Like with Andrei Rublev, I hadn't seen Straw Dogs for at least two decades. Being one of the infamous, banned films of the 1970s, along with A Clockwork Orange, I watched a dodgy VHS copy of it in the 1990s (the uncut version would only be released on video and DVD in 2002). And the other day, I watched a dodgy YouTube copy of it. Has anything changed? Maybe not in Cornwall...

1971 is only a few years after Dustin Hoffman starred in the Graduate (1967), and he still has something of the Benjamin Braddock in him in Straw Dogs. Indeed, the scene where he finds the strangled cat in the wardrobe (still pretty shocking), reminded me of Hoffman's nervousness when fumbling with putting Mrs Robinson's coat in the wardrobe in The Graduate.

Sam Peckinpah, famous for his elegiac, beautiful westerns with their trademark slo-mo violence, here, in his first non-western feature, evokes a low budget, rough, bucolic and entirely unsentimental feel for the Cornish landscape, which feels more apt and realistic than the clichéd, tourist-friendly sunsets and turquoise crystal clear seas as seen recently in the BBC's Poldark.

Nevertheless, Straw Dogs explores similar themes to other Peckinpah westerns, as Hoffman's nerdy mathematician, David Sumner, moves into his wife's (Amy, played by Susan George) childhood home in a small village in Cornwall in order to have peace and quiet to write. The locals soon make their dislike of the American outsider known, with teasing leading to bullying and violence. Their desire for Amy is also apparent (understandable as there's only about three females in the whole village), and she flaunts her sexuality as she becomes increasingly frustrated with David's cowardice.

The problematic rape scene, where Amy is seen to enjoy the experience (at least the first rape anyway, which is with a former boyfriend), isn't that different to the climax of series two of Poldark, where Ross overcomes Elizabeth, who eventually succumbs to his rough advances. Indeed, the tide seems to have turned for Straw Dogs. Once cited – along with A Clockwork Orange and Dirty Harry – as the epitome of 1970s violence in the cinema, it now has Little White Lies calling it a feminist film.

The violence and rape scene have in the past overshadowed many of the film's qualities, such as the depiction of domestic tensions of the newly-married couple, and Dustin Hoffman playing a record of bagpipes very loudly when the vicar comes round for tea. Carry on Cornwall, anyone? Indeed, it takes an hour for Peckinpah's trademark slo-mo violence to kick in; there is much to enjoy before then. 

– 4/5

(The rather pointless 2011 remake of Straw Dogs – relocated to the States – at least contains a crazy performance by James Woods and a beautifully atmospheric misty morning hunting scene. Interesting to note, though, how the object of man's sexual desire has changed in the decades between the two films. In the 1970s, it was Susan George's busty and saucy Amy; in the 2011 remake, it was cold-as-ice stick insect model and actress Kate Bosworth. What can I say? Busty and saucy has always done it for me.)

Other films shot or set in Cornwall:
Jamaica Inn and Rebecca (two early Hitchcock films set in Cornwall)
The Plague of Zombies (classic Hammer Horror flick)
Archipelago (filmed on Tresco on the Isles of Scilly)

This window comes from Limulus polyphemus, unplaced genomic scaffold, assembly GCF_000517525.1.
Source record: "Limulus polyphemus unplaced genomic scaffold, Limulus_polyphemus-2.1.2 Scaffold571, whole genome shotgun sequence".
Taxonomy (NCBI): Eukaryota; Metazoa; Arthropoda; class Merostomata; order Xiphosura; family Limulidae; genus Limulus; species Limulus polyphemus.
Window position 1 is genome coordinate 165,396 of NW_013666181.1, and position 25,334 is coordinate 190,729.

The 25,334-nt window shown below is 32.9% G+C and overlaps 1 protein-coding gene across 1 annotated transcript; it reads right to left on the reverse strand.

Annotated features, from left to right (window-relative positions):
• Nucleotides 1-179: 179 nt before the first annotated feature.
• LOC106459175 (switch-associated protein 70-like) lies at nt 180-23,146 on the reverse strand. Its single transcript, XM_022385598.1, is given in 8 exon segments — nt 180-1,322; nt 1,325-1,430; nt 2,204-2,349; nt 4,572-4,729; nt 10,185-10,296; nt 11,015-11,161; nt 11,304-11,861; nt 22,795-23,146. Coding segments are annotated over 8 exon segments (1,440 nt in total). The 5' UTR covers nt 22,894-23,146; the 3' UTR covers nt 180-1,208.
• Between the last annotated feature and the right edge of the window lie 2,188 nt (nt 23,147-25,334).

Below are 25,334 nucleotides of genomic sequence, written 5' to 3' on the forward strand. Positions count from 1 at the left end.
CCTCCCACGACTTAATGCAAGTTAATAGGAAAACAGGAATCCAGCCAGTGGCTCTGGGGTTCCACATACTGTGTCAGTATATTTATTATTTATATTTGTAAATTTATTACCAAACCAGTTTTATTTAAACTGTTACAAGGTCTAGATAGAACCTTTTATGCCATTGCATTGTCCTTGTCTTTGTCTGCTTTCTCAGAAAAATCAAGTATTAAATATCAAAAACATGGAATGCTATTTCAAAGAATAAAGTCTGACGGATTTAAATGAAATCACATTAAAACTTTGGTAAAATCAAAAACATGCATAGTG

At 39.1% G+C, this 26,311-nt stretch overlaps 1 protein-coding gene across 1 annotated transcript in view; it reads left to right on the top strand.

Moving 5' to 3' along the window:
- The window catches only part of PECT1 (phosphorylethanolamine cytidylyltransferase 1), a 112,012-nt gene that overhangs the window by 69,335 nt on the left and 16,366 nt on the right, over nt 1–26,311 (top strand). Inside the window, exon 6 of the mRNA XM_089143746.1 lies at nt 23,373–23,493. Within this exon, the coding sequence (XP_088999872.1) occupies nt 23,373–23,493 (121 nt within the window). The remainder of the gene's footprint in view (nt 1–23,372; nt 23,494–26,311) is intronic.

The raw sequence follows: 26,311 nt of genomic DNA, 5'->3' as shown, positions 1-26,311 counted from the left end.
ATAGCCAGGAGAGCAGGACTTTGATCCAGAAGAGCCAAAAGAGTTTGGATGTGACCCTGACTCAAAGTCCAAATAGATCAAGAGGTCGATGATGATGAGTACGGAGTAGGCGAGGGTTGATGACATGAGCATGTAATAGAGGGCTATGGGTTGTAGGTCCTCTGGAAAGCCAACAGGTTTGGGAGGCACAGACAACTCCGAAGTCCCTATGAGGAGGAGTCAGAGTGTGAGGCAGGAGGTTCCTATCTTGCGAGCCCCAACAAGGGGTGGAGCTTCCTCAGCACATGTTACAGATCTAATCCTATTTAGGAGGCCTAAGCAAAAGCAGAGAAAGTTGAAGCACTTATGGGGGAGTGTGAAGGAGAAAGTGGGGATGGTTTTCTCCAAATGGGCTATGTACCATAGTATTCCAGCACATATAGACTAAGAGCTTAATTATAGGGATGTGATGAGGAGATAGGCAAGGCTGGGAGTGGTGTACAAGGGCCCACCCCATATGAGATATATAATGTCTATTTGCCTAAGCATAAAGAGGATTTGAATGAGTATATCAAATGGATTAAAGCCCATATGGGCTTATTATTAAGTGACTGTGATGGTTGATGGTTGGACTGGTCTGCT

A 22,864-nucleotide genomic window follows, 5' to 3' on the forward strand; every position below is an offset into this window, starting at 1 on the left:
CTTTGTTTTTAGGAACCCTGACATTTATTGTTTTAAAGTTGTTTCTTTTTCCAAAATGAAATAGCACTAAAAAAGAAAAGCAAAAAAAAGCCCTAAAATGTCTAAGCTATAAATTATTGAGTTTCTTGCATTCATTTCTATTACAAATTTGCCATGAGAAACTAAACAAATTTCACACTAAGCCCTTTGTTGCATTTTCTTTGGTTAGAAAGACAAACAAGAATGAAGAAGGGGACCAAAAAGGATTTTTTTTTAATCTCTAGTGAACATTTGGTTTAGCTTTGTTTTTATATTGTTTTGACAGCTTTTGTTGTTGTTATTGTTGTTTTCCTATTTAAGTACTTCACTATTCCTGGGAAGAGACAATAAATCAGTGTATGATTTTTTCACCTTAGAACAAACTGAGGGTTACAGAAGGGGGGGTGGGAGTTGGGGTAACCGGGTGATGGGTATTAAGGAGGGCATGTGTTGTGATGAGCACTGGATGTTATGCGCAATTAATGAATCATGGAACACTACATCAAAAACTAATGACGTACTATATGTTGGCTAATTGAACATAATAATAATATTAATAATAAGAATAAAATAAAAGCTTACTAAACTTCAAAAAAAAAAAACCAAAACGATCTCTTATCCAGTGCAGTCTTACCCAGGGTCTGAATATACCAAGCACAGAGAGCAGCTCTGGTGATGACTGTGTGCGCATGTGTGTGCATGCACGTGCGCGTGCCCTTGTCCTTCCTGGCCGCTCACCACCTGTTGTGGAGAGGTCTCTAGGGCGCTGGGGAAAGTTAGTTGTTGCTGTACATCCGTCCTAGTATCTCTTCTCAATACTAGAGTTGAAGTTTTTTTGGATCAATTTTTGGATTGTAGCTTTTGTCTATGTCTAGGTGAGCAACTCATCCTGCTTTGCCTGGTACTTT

The Witches (the big hotel is in Newquay)

Tuesday, August 14, 2018

The Fuse Factory, Tuckingmill

After the fire station in Redruth, Bickfords Fuse Works in Tuckingmill is my next favourite derelict building in the area. I think it’s right that the mines remain in their derelict state, but as with the fire station, it’s criminal that such an important (William Bickford's safety fuse, created in 1831, saved many miner's lives in Cornwall and worldwide) and beautiful building remains in such a perilous condition. The old factory covers such a large area of land that in the current ‘housing crisis’, I’d rather see the area converted into flats than remain derelict. But I’m adding some flourishes, naturally. The actual factory, pictured above, whose frontage I believe is a protected structure (though it has been twice turned down for listing status), is without roof and an empty shell inside (apart from a decade’s worth of buddleia). I would like to see it with a glass roof with Eden Project-type plants and flowers inside. And a cafe. The rest of the site to be low-rise flats with trees and greenery around them, with as many of the original buildings (or at least their frontages) protected as possible. Other buildings on the site contain wonderfully ornate stonework.

Read more about it here on Cornish Mine Images, a comprehensive guide to Cornish mining with lovely black and white photos.

Monday, August 13, 2018

My daughter's top ten films, aged 12

It's not my fault: San Andreas in at No. 10

1. The Hunger Games (Gary Ross, 2012, USA)
2. The Greatest Showman (Michael Gracey, 2017, USA)
3. Star Wars (George Lucas, 1977, USA)
4. Mamma Mia! Here We Go Again (Ol Parker, 2018, UK/USA)
5. Jurassic World: Fallen Kingdom (JA Bayona, 2018, USA)
6. Miss Peregrine's Home for Peculiar Children
(Tim Burton, 2016, USA)
7. Harry Potter and the Deathly Hallows: Part 2
(David Yates, 2011, UK/USA)
8. A Dog's Purpose (Lasse Hallström, 2017, USA)
9. The Empire Strikes Back (Irvin Kershner, 1980, USA)
10. San Andreas (Brad Peyton, 2015, USA)

Previously on Barnflakes:
My daughter's top ten films (aged 11)

Sunday, August 12, 2018

The old fire station, Redruth, Cornwall

Naturally, on moving to Cornwall, I was instantly attracted to the old derelict buildings in the local area – mines and mills, farmhouses and fishermen houses. In particular, though, there was one old building in Redruth which caught my attention (and needs a lot of attention) – the old Victorian fire station. I instantly fell in love with the Grade II listed building; its shape, its turret, its elegant doorways... but I couldn't find anything about it online. Recently, however, it's come on the market, and will be auctioned next month. Starting price is £20K (a barngain, you all shout. Yes, but you haven't been inside it. At a conservative estimate I'd say it will need £200K worth of renovation).